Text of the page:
Chargers finally come to senses and listen to fans, firing Joe Lombardi

Jason Reed
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Watching the LA Chargers on offense this season was painful. While the team dealt with injuries, the level at which this offense operated with an elite quarterback under center in Justin Herbert made absolutely no sense.

For that reason, some distrust in offensive coordinator Joe Lombardi only grew as the season went along. That all boiled over after the Wild Card Round, where the Chargers blew a 27-0 lead. A lot went wrong in that game, one issue being a horrible offensive second half (which was a trend throughout the season).

The organization finally caught up to the fanbase and made the move that every fan has been waiting for; the Chargers announced on Tuesday morning that they are parting ways with both Lombardi and passing game coordinator/quarterbacks coach Shane Day.

The Chargers firing Joe Lombardi is a step in the right direction.

There had to be some sort of accountability (and a scapegoat) for the team's horrible loss to the Jaguars in the playoffs. While Brandon Staley's job security was instantly questioned, his players backing him to the media two days later quickly eliminated that possibility.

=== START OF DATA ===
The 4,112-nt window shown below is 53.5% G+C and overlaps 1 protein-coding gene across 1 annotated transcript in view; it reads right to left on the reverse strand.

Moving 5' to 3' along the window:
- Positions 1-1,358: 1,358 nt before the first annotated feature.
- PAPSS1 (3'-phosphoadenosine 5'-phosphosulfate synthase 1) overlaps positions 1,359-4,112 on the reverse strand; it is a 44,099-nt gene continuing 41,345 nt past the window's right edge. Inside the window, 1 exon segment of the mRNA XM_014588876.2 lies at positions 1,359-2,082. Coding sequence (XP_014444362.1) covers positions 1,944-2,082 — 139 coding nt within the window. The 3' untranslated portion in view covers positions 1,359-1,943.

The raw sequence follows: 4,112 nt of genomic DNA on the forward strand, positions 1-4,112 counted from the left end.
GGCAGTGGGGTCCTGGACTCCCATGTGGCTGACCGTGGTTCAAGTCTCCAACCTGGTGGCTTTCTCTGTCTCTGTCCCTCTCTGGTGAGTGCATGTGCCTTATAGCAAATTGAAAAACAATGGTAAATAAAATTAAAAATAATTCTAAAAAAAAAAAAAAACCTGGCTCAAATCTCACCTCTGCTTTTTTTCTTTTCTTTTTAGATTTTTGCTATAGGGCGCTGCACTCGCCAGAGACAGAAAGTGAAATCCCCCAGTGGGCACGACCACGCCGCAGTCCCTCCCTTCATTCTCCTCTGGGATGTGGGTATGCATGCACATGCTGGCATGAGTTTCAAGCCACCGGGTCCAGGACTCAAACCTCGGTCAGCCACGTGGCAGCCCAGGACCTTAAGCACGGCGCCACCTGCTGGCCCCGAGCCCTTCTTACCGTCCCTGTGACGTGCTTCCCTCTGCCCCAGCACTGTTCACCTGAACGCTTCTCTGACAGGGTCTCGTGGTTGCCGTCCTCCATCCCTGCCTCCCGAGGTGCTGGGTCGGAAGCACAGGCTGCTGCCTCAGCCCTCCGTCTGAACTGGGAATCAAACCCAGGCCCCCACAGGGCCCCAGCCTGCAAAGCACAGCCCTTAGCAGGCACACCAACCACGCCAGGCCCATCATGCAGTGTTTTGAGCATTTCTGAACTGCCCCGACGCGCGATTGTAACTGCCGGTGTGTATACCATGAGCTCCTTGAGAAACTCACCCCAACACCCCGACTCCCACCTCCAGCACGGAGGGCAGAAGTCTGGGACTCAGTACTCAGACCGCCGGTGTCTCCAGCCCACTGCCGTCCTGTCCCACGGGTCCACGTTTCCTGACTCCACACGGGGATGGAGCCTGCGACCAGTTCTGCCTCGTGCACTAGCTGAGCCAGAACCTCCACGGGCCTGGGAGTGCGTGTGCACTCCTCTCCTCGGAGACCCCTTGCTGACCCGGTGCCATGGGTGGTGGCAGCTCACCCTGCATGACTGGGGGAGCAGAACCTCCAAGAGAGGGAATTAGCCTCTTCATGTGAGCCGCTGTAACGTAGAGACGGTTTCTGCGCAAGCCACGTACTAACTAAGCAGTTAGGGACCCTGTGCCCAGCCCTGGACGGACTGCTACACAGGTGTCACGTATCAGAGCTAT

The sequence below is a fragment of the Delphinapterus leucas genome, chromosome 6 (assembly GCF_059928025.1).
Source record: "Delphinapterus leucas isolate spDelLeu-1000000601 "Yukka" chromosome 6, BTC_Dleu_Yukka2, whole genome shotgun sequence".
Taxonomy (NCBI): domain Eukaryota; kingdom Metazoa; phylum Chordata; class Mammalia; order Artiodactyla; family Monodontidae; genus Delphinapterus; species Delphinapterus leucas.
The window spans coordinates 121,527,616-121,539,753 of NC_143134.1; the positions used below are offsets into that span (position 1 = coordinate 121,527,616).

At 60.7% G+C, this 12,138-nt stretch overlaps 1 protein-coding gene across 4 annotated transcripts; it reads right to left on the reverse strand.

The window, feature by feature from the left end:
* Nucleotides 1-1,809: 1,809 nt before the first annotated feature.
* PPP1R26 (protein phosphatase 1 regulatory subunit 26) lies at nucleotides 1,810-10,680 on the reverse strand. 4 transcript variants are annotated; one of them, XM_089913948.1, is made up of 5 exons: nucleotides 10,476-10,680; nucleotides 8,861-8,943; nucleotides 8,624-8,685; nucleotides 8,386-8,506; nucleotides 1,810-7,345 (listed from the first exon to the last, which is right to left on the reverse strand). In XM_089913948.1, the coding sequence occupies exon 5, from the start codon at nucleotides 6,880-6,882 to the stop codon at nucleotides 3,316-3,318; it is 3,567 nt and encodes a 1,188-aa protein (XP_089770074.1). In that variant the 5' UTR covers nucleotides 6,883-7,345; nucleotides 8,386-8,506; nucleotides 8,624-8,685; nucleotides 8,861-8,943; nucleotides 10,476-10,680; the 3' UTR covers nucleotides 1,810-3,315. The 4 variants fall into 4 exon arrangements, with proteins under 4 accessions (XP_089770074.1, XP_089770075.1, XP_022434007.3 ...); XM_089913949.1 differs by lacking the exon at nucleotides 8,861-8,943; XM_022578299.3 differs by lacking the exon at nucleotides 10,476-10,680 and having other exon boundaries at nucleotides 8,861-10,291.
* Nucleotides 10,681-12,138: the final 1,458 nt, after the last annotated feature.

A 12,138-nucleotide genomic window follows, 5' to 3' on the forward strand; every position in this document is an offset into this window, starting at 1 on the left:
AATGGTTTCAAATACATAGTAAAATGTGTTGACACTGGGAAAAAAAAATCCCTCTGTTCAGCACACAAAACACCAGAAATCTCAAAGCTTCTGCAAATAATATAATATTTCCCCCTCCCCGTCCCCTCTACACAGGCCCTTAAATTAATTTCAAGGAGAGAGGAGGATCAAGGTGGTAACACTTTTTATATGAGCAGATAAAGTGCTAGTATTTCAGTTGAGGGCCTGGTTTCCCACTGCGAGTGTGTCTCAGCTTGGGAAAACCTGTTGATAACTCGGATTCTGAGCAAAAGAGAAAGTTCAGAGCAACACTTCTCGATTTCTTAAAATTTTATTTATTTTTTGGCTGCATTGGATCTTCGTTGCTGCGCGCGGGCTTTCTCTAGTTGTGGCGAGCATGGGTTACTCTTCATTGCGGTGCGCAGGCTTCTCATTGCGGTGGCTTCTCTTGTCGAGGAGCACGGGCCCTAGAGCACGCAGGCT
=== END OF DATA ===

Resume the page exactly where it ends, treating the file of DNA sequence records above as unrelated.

Lombardi became the next logical choice and even if the Chargers won that game, his seat was already. After touting all preseason that the offense would explode with complexity and dynasism, it took a step back in just about every metric.

The Chargers finished with the ninth-most yards and 13th-most points scored in the league. Los Angeles could not run the ball at all, finishing 30th in total yards and 30th in yards per carry.

Brandon Staley and the organization now have to vet the options and ensure that they find someone whose offensive vision is in line with what Justin Herbert can do. Staley's job essentially depends on it and Herbert needs some sort of structure when it comes to offense. Offensive playcallers have been juggled in and out since his days at Oregon.

MORE: 5 Chargers who played their last snap with the team

One thing is for certain: the next offensive coordinator is not going to throw the ball behind the line of scrimmage more than he does past 10 yards down the field. We all saw how horrible that worked in Lombardi's offense and just eliminating that is a step in the right direction.

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